Mortgage fraud is misrepresentation in mortgage contracts designed to benefit one or more parties to the contract. Sometimes it can be as simple as an applicant lying about financial information to make himself seem more credit-worthy. Sometimes it can involve a few people, such as a real estate agent, an appraiser, and a lender, all colluding to split the profits on a property that isn’t worth as much as they say it is. Continue reading...

What is Appraisal Fraud?

Appraisal Fraud is the intentional misrepresentation of the value of a home using an appraiser’s statement. Appraisals are necessary for large loans and real estate transactions, and appraisal fraud is common. Fraud can be committed in this manner by the appraiser or by a person falsifying an appraiser’s statement. A common example would be overstating the value of a home so that a borrower can get a larger home equity loan. Continue reading...

Can Blockchains Reduce Fraud and Failed Payments?

Blockchains can validate, clear, and document transfers of value much faster and more securely than traditional methods. Blockchains offer an extremely efficient and reliable means of processing transactions of any size in a way that reduced the likelihood of fraud and failed payments. If a cryptocurrency wallet says that there is a specific balance present in a specific wallet, then that balance is there; it can be validated using the transaction record held on the thousands of computers on a b... Continue reading...

What is accommodation trading?

Accommodation Trading is when two traders enter into a non-competitive trade agreement which disregards the current market price for the securities being traded. The primary reason to engage in accommodation trading is for an investor to avoid taxes by harvesting more losses than actually occurred. One investor will buy shares from another investor for a price significantly below the market value so that the selling investor can report more losses. The partners will typically agree to allow the selling party to buy the shares back later at the same price. Continue reading...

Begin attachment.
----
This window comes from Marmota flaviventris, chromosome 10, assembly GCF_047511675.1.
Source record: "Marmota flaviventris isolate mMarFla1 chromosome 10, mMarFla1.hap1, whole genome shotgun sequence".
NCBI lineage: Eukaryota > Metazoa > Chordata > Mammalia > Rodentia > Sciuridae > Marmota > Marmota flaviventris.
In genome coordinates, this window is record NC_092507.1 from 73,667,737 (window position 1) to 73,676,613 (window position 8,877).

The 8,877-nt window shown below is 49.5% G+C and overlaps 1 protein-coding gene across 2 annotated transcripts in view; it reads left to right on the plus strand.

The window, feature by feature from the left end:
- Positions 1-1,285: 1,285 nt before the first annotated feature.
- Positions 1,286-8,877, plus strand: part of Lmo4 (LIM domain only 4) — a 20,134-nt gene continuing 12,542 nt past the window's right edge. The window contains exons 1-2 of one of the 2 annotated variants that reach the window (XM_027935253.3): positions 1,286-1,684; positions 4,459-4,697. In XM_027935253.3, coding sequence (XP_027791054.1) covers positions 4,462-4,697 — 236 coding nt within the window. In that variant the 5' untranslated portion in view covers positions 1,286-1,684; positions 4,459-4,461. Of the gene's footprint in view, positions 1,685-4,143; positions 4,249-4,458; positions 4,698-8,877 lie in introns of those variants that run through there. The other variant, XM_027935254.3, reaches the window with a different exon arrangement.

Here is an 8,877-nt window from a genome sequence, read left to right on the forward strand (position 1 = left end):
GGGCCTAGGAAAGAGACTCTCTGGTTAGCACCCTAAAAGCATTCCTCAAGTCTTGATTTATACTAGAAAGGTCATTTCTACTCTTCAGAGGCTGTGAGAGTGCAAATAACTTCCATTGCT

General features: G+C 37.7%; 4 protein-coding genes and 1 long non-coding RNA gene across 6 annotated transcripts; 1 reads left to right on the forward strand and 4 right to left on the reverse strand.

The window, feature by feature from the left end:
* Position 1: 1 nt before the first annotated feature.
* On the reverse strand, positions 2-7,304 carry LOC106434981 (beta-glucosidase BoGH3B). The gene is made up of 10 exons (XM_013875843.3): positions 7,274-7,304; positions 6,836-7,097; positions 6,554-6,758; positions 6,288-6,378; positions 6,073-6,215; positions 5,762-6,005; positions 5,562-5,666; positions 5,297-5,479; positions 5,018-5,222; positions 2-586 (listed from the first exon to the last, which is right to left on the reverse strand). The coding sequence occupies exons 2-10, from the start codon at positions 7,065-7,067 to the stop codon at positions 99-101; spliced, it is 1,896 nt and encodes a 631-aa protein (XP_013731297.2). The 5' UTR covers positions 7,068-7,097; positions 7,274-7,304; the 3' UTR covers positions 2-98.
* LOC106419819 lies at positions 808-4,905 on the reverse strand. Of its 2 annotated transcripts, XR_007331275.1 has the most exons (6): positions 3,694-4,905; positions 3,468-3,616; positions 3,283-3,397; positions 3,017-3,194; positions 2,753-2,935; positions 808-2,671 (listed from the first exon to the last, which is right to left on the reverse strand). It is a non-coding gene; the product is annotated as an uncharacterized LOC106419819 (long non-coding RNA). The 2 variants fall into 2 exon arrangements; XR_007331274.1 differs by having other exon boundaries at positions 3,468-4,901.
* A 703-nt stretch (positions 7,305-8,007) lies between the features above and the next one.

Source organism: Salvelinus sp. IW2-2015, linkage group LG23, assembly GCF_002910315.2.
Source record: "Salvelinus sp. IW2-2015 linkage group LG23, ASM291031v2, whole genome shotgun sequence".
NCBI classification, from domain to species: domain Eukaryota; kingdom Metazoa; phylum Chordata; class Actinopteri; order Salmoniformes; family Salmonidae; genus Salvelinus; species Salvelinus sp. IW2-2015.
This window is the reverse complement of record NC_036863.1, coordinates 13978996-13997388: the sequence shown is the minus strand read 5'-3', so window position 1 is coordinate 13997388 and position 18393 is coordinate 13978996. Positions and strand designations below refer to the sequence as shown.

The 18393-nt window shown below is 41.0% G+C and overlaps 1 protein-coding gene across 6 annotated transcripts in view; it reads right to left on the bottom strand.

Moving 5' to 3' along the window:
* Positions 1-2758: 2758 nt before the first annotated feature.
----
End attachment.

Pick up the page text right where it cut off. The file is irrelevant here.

Who is the Most Widely Known Villain of Wall Street?

Throughout the history of the U.S. Stock Market, there have been countless crooks, swindlers, and villains. Money can drive people to cheat, and there have been no shortage of cheaters over the years. Undoubtedly, the biggest hoax in the history of the market is credited to Bernard Madoff, who made off (no pun intended) with over $10 billion of his investors’ money through a massive Ponzi scheme. However, there have been countless other criminal activities, such as the Enron scandal of the early 2000’s. Continue reading...

What is a Bankruptcy Trustee?

A bankruptcy trustee is appointed to oversee the liquidation of a debtor’s estate. A bankruptcy trustee has an obligation to do all he or she can to maximize the amount that a bankrupt entity’s estate can pay to the debtor’s unsecured creditors. The trustee must also challenge the claims of a creditor where appropriate. The estate is constituted of all of the bankrupt entity’s nonexempt assets. The trustee will oversee the “341” meeting, in the case of Chapter 7 bankruptcy. Continue reading...

Why Use a Blockchain?

Blockchains create an indisputable digital record that is decentralized, i.e, cannot be changed by a single actor. Using blockchain is generally for digital security. Here are  few reasons to use a blockchain: Tokenization A user can authenticate a unique physical item by pairing them with a corresponding digital token. In that sense, these tokens serve to connect the physical and digital worlds. With a token assigned to each physical good, that can revolutionize supply chain management, managing intellectual property to prevent against counterfeiting, and fraud detection. Continue reading...